The Frosted Telescope

I haven’t written for a while. I’m not doing St Stephen’s anymore, because I don’t believe that it’s a good program. And because I sent an angst-ridden letter to the director and professors expressing rather indelicately various ways in which I have found it to be a poor program. And got a fairly acid response. So I won’t be writing about it anymore.

I do have a blessing to consider why I have a tendency to participate in educational venues that I’m unlikely to like, and then freak out some when, in fact, I do not like them. And whether there’s something I ought to be learning from this. We did actually have a Groundhog Day themed sermon the other week, and it was sort on that (not necessarily on education, but things that just keep coming around again and again. And the movie). So I gave it some thought. Having been here before, I have plenty of thoughts. Steamers full of them. Sorting thoughts is more difficult than finding them in this case. They go off in rather different directions.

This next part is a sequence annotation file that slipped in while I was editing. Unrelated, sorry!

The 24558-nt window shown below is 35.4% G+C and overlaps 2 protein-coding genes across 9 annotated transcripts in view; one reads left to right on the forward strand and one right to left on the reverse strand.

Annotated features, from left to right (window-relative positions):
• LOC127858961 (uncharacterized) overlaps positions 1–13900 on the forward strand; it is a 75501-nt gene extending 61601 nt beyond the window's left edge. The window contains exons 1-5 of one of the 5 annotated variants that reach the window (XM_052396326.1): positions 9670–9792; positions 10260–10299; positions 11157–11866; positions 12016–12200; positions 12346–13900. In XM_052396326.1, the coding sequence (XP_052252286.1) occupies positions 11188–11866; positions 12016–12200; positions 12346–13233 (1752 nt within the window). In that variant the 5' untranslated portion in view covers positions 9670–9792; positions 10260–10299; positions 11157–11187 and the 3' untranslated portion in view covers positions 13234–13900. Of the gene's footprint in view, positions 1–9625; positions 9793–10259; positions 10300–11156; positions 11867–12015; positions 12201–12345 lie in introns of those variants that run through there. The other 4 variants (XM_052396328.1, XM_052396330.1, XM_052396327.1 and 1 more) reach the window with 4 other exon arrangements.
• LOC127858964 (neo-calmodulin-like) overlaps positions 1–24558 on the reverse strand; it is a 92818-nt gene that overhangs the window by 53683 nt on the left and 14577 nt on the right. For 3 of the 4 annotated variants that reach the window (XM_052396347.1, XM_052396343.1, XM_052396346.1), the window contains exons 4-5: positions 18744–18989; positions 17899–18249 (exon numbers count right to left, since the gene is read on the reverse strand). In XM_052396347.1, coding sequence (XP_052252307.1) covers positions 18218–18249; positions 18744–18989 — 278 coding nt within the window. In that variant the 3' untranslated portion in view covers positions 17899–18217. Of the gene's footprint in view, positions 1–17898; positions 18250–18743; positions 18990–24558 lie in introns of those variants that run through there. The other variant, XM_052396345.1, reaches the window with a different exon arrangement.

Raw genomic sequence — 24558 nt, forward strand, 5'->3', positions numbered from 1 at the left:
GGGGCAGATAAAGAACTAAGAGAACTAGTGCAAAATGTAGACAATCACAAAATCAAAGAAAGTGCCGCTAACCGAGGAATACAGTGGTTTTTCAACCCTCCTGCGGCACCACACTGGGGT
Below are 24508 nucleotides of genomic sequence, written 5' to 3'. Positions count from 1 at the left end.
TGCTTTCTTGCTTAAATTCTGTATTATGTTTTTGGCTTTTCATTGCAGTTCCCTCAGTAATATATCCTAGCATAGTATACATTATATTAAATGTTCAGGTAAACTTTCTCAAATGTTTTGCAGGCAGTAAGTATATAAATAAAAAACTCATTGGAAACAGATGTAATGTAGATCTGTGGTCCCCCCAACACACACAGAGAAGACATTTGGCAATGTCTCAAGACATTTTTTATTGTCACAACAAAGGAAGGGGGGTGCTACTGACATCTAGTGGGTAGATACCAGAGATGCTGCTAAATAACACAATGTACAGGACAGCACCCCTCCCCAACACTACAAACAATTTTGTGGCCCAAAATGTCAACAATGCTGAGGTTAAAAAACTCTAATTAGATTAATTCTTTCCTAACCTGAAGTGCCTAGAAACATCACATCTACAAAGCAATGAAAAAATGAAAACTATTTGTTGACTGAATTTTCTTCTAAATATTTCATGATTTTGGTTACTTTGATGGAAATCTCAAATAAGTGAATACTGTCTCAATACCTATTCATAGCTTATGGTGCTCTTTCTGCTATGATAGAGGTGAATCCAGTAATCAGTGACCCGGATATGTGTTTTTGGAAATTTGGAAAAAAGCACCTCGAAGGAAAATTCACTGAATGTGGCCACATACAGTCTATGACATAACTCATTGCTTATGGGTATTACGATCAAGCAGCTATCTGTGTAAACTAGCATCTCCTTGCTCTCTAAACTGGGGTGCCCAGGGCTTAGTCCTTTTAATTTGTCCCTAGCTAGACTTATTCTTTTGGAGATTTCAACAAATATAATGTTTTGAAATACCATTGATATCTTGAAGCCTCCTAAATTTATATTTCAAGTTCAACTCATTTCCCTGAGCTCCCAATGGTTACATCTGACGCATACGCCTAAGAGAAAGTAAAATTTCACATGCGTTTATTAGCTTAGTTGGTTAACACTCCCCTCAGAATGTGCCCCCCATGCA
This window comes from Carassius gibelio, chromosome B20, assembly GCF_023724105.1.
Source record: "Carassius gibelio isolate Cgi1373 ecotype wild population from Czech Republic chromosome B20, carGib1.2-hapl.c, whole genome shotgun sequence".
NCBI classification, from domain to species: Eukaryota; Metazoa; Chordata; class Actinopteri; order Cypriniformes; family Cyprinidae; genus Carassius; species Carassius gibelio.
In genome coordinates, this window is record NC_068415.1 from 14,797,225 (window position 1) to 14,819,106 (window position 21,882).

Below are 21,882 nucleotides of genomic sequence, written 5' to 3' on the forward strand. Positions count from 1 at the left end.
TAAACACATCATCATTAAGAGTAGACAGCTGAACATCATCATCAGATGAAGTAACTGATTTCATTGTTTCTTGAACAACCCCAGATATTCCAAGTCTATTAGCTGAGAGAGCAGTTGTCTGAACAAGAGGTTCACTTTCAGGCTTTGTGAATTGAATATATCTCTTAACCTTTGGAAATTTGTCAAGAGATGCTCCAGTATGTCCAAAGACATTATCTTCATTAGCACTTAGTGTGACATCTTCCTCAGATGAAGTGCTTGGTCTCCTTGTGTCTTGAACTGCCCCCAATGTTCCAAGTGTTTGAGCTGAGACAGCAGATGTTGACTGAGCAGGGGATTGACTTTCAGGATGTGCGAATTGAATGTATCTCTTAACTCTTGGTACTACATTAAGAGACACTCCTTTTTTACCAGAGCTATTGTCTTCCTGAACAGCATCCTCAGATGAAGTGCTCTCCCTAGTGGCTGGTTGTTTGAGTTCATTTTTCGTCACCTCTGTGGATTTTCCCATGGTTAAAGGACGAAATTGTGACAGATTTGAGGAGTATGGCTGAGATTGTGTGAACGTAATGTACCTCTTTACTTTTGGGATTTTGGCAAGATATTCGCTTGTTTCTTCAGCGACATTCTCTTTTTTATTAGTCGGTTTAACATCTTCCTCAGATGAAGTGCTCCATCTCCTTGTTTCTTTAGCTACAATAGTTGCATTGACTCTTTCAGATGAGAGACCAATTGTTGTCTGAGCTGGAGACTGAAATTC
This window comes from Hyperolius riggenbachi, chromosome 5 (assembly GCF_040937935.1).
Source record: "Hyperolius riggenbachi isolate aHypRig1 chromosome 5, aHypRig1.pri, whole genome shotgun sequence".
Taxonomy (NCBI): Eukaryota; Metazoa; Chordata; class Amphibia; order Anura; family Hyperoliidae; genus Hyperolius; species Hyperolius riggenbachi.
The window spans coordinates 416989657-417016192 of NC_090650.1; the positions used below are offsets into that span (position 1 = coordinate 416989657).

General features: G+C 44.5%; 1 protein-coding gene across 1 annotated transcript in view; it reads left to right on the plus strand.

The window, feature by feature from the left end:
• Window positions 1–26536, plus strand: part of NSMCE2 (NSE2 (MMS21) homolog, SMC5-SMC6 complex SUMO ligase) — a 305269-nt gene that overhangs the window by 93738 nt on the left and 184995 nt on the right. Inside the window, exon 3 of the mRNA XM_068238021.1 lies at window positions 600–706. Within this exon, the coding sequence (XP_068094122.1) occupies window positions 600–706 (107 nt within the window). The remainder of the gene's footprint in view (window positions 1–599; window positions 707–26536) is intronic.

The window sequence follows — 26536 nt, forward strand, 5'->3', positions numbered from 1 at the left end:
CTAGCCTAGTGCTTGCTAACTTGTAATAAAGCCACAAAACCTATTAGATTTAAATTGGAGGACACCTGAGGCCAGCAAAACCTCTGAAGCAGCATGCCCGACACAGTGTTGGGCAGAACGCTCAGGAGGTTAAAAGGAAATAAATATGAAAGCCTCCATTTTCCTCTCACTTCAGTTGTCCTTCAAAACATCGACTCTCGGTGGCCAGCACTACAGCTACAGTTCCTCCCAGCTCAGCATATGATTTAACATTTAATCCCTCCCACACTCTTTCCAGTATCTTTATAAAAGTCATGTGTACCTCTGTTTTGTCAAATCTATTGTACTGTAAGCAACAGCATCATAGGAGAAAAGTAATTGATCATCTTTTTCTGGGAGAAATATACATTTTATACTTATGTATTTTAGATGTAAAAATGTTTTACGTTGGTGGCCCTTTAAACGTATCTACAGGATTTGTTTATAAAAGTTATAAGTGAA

One thought was: it’s like I’m expecting a course to be sort of like a telescope. There’s True Stuff out there to look at, and a course might direct and amplify our vision so that we can see it — and see particular bits of it in some detail. One might imagine some lenses; the Program Structure lens focusing into the Books and Materials lens, toward the Great Books or Tradition lens, and the Big Questions lens, and finally toward the True, Good, or Beautiful that is being aimed at.

I’m thinking of a course like a telescope, I said, but perhaps the organizer is thinking of it as a goad, or a measuring stick. If I were a comic artist, this would present some amusing scenes: trying to look into the distance through a stick, and nearly poking my eye out. Wondering why the lenses of the measuring stick are so cloudy. I imagine the facilitator standing by watching, wondering how anyone can be so dull. Teacher trainers like to quote “if all you’ve got is a hammer, everything looks like a nail” (I don’t know who that’s ascribed to), and perhaps if all you want is to see, a lot of things might look like telescopes which aren’t, or are very poor ones.